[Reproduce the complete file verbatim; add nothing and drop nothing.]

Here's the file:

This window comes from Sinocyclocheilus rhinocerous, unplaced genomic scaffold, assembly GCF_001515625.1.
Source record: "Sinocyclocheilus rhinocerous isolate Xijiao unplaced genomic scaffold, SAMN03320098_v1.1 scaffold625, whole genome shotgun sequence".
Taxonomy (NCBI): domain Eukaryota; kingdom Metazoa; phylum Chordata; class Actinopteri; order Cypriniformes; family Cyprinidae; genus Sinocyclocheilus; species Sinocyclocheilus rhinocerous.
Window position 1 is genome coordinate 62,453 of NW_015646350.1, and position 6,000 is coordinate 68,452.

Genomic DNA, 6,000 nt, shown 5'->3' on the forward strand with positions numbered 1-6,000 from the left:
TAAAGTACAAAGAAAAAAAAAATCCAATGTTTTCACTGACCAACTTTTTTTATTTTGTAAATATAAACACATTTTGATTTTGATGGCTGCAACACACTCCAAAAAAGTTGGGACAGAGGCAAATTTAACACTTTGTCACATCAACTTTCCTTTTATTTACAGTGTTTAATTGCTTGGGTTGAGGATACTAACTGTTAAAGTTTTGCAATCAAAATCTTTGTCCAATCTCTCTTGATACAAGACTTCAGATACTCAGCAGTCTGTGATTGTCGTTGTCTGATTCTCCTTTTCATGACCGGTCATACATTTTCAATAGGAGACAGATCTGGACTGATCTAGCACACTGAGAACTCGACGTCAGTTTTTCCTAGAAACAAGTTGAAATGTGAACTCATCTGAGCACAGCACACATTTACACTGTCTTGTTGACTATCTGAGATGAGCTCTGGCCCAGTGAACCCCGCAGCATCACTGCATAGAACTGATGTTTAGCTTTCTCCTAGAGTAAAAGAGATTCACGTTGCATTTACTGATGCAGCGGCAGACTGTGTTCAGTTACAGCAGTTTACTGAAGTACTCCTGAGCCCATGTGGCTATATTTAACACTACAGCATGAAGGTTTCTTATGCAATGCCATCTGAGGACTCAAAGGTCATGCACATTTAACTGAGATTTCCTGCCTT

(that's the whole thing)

This window comes from Sinocyclocheilus rhinocerous, unplaced genomic scaffold, assembly GCF_001515625.1.
Source record: "Sinocyclocheilus rhinocerous isolate Xijiao unplaced genomic scaffold, SAMN03320098_v1.1 scaffold625, whole genome shotgun sequence".
Taxonomy (NCBI): domain Eukaryota; kingdom Metazoa; phylum Chordata; class Actinopteri; order Cypriniformes; family Cyprinidae; genus Sinocyclocheilus; species Sinocyclocheilus rhinocerous.
Window position 1 is genome coordinate 62,453 of NW_015646350.1, and position 6,000 is coordinate 68,452.

Genomic DNA, 6,000 nt, shown 5'->3' on the forward strand with positions numbered 1-6,000 from the left:
TAAAGTACAAAGAAAAAAAAAATCCAATGTTTTCACTGACCAACTTTTTTTATTTTGTAAATATAAACACATTTTGATTTTGATGGCTGCAACACACTCCAAAAAAGTTGGGACAGAGGCAAATTTAACACTTTGTCACATCAACTTTCCTTTTATTTACAGTGTTTAATTGCTTGGGTTGAGGATACTAACTGTTAAAGTTTTGCAATCAAAATCTTTGTCCAATCTCTCTTGATACAAGACTTCAGATACTCAGCAGTCTGTGATTGTCGTTGTCTGATTCTCCTTTTCATGACCGGTCATACATTTTCAATAGGAGACAGATCTGGACTGATCTAGCACACTGAGAACTCGACGTCAGTTTTTCCTAGAAACAAGTTGAAATGTGAACTCATCTGAGCACAGCACACATTTACACTGTCTTGTTGACTATCTGAGATGAGCTCTGGCCCAGTGAACCCCGCAGCATCACTGCATAGAACTGATGTTTAGCTTTCTCCTAGAGTAAAAGAGATTCACGTTGCATTTACTGATGCAGCGGCAGACTGTGTTCAGTTACAGCAGTTTACTGAAGTACTCCTGAGCCCATGTGGCTATATTTAACACTACAGCATGAAGGTTTCTTATGCAATGCCATCTGAGGACTCAAAGGTCATGCACATTTAACTGAGATTTCCTGCCTT